Interview with SF director Matteo Scarfò

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The director, who divides his time between theater and cinema, has created the admirable ‘space opera’ selected for the short film competition, “Pale Blue Dot: A Tale of Two Stargazers”

Another appreciated passage from Trieste’s Science + Fiction to the Capitoline Indiecinema Film Festival. Discovered by us in Trieste, Pale Blue Dot: A Tale of Two Stargazers had already been included in the “Radar – Esploratori dell’immaginario” kermesse, among the genre short films screened in the Italian capital in September. And now we also find him in the Indiecinema Film Festival’s Short Movies Competition, proud representative of a trend, the Space Opera, little practiced for various reasons – some of which are purely economic – in Italy. And yet, despite the small budget, Matteo Scarfò managed to make a small film with an international appeal, which pays homage to cinematic science fiction with class, ideas and remarkable visual suggestions. We wanted to know directly from him how he did it!

Genre movies as North Star

Pale Blue Dot: A Tale of Two Stargazers is not your first blitz into genre cinema, which has already seen you make other works and which could see you again. Are we right, Matteo?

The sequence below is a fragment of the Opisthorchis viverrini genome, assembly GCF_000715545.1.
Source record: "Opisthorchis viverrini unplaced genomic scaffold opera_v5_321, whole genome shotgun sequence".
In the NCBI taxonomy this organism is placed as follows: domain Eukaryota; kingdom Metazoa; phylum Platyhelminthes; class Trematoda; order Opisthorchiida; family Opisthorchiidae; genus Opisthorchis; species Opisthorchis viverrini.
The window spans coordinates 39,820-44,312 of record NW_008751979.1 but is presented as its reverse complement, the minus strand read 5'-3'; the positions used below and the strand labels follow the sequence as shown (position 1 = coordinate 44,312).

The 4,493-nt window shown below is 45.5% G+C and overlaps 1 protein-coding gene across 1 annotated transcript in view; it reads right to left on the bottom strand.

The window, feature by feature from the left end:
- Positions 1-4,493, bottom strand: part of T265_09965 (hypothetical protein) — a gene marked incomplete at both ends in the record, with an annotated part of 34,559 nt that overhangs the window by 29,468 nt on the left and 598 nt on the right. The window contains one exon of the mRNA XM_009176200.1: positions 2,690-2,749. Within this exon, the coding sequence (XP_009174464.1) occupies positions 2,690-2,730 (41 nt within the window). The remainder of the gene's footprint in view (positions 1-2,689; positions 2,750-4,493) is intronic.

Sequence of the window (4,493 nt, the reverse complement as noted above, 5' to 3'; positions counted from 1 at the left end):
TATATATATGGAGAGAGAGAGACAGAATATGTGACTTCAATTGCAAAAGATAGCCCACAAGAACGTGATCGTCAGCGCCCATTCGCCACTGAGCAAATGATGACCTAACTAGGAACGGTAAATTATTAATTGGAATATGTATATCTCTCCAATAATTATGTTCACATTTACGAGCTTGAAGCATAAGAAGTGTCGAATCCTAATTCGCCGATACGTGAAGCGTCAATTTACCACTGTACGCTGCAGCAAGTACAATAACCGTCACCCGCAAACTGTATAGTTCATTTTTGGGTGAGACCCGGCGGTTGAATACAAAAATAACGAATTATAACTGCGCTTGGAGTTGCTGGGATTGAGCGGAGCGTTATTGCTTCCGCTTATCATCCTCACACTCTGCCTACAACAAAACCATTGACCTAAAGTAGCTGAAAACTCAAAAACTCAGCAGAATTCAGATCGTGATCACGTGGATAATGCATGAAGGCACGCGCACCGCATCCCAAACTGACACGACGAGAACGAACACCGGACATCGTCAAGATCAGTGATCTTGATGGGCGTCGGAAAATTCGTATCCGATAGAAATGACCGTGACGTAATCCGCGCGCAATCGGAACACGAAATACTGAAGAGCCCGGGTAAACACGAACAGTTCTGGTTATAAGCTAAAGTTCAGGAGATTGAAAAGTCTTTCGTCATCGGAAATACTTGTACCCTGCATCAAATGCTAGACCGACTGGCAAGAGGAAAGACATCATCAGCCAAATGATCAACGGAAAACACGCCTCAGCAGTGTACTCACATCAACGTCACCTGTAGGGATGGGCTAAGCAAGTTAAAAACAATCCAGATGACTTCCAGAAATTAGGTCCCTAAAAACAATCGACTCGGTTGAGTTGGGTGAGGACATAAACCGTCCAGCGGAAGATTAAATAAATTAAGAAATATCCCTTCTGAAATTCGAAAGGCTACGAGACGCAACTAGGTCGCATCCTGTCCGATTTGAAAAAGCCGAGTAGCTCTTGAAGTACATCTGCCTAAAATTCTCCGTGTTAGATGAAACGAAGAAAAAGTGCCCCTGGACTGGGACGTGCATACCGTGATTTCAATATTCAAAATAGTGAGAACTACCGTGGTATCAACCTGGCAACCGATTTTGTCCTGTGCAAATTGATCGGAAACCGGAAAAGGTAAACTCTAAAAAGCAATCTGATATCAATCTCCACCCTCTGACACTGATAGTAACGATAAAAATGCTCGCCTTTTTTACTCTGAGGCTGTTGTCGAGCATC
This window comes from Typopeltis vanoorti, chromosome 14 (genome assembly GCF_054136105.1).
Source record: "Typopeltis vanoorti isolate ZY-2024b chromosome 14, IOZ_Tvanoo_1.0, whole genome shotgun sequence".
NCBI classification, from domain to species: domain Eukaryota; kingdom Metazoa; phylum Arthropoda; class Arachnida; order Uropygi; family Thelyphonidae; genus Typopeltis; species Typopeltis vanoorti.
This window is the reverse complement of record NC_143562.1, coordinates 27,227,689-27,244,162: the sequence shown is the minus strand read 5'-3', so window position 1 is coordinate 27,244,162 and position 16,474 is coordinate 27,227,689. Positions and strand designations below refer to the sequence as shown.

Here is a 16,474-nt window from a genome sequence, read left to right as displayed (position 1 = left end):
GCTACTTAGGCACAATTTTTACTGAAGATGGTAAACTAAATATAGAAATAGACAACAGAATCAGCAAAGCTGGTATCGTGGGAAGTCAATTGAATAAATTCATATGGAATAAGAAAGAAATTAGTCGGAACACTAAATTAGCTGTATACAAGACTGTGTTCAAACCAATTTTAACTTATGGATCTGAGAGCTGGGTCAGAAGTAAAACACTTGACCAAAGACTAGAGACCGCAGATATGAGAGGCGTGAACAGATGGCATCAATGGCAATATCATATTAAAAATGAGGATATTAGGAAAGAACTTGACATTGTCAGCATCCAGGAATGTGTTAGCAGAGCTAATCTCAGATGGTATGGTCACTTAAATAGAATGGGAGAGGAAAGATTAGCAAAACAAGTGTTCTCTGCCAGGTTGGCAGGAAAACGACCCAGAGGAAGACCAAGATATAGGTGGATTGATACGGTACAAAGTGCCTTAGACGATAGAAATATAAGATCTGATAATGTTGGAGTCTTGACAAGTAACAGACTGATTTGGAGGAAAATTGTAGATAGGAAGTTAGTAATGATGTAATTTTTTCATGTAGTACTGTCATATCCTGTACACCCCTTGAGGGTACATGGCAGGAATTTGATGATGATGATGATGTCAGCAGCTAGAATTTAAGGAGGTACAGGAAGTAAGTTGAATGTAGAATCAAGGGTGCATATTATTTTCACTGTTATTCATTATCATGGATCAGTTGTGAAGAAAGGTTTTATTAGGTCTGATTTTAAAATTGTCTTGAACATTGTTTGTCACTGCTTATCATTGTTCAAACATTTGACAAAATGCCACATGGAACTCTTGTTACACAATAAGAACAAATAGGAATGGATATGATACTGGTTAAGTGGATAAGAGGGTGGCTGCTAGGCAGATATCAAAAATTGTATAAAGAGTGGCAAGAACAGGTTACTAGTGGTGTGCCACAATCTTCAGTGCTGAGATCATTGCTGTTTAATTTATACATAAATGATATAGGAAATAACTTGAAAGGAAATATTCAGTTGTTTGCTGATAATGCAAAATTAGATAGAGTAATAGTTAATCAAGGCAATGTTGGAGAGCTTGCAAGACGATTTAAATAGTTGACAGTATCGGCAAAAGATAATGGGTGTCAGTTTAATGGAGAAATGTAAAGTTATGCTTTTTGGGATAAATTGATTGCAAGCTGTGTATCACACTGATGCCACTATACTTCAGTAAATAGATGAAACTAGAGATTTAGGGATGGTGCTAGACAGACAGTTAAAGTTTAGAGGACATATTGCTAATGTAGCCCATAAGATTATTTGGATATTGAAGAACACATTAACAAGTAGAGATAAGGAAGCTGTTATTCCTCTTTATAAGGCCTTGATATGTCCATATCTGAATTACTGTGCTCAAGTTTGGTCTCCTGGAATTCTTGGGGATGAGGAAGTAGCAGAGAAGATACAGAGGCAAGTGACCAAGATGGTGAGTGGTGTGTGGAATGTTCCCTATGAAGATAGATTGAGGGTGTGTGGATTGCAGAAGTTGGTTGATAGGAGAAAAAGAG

Hi, yes that is correct. I made a feature film in 2017 entitled L’ultimo sole della notte, a type of social and humanist science fiction inspired by the novels “High Rise” and “Concrete Island” by James Ballard. It’s post apocalyptic, but different, more metaphysical. It poses many questions about our present rather than our future, even if in the film, which takes place in two time planes, the present and the future influence each other. My first short movie, from far 2006, entitled Fantascienza in pillole, instead was inspired by another author, Philip K. Dick, and dealt with alternative worlds created with the use of drugs and computers. Pale Blue Dot in turn takes its cue from Isaac Asimov and Carl Sagan. I always take something from literature. I’ve also explored horror a bit with short stories called “Man Eats Man” and the short Remember to Keep the Holidays in the anthology “Death of the Ten Commandments,” but both veer towards comedy and the surreal.